What is the best way to condition middle and long distance runners who have never before done any running? I have been given the distance track coaching position for middle school track. The...
I have been given the distance track coaching position for middle school track. The athletes are often involved in other sports and school activities, so they are not at practice daily. I have one month to get them prepared for the first meet.
I do agree with all of the above post. The biggest challenge would be them missing practices. They have got to run something everyday to build up endurance. My first step would be to work out an agreement with the PE teacher for those that cannot attend practice that day. Most PE instructors probably will not have a problem watching your athlete run laps or stairs during PE. Try to make it convenient for the instructor, so that they will be more likely to make it happen. If PE is in the gym, then the running/stairs needs to be in the gym. If it is outside, then have a workout for them to do outside within the parameters of the PE class.
An excellent way to help build endurance is to run the school grounds. Measure out your distances ahead of time, then just run - around the building, to and from the fields, up the stairs, etc. Make sure you include any hills that are available (up and down). I would think they would need to run at least 1 straight mile every day. You can add increments of more and less, but definitely a mile without stopping. If weather is a problem, then you can usually get permission to run the halls of the school (especially around the weight room/locker room area , including staircases). Of course, stretching and hydrating are essential. If you are up to it, then grab a bike and join them. You will not tire as quickly and you can still supervise!
Given that these are middle school kids, err on the side of moderation in most things, but likely the best way for them to train is to simply run more. You can find ways to make this more fun and interesting instead of just saying "go run for thirty minutes," but everybody will get stronger and more efficient as their body gets used to running.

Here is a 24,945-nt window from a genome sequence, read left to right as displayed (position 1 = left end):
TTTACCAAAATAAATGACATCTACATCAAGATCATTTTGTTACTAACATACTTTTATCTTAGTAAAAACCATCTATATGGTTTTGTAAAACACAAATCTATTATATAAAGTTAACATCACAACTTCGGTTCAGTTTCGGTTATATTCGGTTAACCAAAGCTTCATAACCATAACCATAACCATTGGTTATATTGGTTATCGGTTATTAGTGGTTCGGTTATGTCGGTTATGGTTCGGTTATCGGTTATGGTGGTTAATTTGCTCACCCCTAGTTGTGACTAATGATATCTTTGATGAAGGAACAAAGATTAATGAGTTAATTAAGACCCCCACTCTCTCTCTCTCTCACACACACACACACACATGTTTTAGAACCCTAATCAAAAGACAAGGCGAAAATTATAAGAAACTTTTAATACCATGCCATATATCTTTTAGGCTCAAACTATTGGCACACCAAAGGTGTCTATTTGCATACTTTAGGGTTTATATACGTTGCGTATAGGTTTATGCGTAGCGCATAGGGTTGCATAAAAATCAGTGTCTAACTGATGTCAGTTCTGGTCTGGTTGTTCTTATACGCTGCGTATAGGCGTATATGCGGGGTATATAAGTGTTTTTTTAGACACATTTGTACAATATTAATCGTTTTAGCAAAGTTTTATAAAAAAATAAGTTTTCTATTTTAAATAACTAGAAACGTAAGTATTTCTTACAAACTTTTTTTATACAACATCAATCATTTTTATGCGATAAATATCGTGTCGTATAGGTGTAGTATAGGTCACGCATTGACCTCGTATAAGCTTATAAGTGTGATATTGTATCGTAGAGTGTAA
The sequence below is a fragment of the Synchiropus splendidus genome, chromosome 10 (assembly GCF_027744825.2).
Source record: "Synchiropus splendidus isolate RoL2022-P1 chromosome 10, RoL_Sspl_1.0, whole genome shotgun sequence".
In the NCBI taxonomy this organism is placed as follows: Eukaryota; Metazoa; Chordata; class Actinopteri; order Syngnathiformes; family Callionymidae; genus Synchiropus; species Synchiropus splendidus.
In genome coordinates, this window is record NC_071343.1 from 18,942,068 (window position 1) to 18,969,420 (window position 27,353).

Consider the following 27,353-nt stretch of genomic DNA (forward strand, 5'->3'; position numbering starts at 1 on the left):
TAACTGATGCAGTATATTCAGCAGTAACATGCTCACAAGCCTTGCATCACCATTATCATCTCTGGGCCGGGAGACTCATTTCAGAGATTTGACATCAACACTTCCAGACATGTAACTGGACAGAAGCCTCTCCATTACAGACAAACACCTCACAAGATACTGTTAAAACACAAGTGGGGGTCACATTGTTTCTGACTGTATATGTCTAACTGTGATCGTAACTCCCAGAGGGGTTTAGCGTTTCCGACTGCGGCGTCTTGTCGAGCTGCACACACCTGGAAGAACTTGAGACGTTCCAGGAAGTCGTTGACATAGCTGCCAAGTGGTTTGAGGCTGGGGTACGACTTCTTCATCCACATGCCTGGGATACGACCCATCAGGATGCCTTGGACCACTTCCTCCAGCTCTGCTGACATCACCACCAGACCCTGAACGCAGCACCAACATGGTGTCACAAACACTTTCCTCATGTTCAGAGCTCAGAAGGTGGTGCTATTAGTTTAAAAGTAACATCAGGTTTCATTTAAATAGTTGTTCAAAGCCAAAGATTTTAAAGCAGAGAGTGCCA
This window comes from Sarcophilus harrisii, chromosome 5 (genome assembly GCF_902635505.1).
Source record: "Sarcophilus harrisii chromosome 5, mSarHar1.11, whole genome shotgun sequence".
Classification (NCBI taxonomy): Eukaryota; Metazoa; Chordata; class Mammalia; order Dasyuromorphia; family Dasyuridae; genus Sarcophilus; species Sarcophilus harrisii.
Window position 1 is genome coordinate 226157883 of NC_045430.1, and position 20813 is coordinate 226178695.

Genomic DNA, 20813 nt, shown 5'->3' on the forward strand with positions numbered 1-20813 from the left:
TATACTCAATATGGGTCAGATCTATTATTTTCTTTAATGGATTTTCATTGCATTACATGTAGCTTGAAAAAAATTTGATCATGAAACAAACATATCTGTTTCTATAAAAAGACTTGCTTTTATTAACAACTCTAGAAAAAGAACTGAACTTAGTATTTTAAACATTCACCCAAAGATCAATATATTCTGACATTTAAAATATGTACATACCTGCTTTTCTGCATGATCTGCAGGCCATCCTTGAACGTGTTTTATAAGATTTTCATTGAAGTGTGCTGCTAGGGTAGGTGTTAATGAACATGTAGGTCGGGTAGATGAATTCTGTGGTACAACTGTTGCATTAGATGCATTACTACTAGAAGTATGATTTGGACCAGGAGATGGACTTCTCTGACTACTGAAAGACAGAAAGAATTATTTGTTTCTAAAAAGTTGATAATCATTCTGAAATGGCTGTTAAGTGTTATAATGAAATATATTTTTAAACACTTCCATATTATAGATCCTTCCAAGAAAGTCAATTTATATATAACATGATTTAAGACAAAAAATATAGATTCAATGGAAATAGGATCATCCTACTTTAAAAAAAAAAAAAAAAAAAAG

I would suggest trying to get in one longer run per week, if they are used to running for a total of 1-2 miles a day, shoot for three one day a week. If they are used to running a bit more, you can increase it but this will help them get stronger.
You can add in speedwork or intervals where they run closer to race pace with some rest built in, but especially as often as our high school kids race, the races often serve as good work in this regard and you don't need to add too much.
My main advice is to try and help them have fun with it, try to answer questions for them and help them be invested in getting better, and don't let anyone do so much that they get hurt.
To begin with, children should run more and more instead of trying to run long distances right away. If they begin running long distances when their body is not used to it, they risk serious injury. It is best to gradually but continually increase the length of the run. Having students run a mile, walk a little, run another mile and so on is a great way to increase the distance they can run safely. It is also important to make sure that students stretch and stay hydrated.
Are there any Fun Runs/ 5K Runs in the surrounding areas? Often youngsters participate in the fun runs, especially. There are some incentives with these races: They all get T-Shirts and ribbons if they win; in addition, they are exposed to competitive runners and older runners who may inspire them. Sometimes, training for a run in the community provides a little extra incentive. To train for a mile, running a half mile regularly is sufficient.
I think #5 makes a good point about alternating between long runs and basic strength conditioning. Clearly it is not realistic to expect your students to start running marathons on day one, but it is obviously good practise to get them into training as soon as possible. Trying to play a variety of games incorporating short sprints and longer runs might be a good start and then you can build up to it gradually.
In my middle school track coaching days, I alternated between running on the track one day and cross country the next, and twice a week for the first month of the season, I did strength conditioning -- stairs, situps, pushups, etc.-- in the gym and then a shorter than usual run. None of it was over the top difficult, but it got the video game fat out of them earlier, and they tended to have better seasons.
Thanks for all the advice! I have taken lots of notes, and yes, I intended to use my bike...my old knees don't allow me to run for any great lengths anymore, and my walking pace, while faster than most, would stil not be fast enough to keep up with these energetic kiddos. Thanks again for all the comments. I enjoy this age group's energy and am looking forward to working with them as their track coach.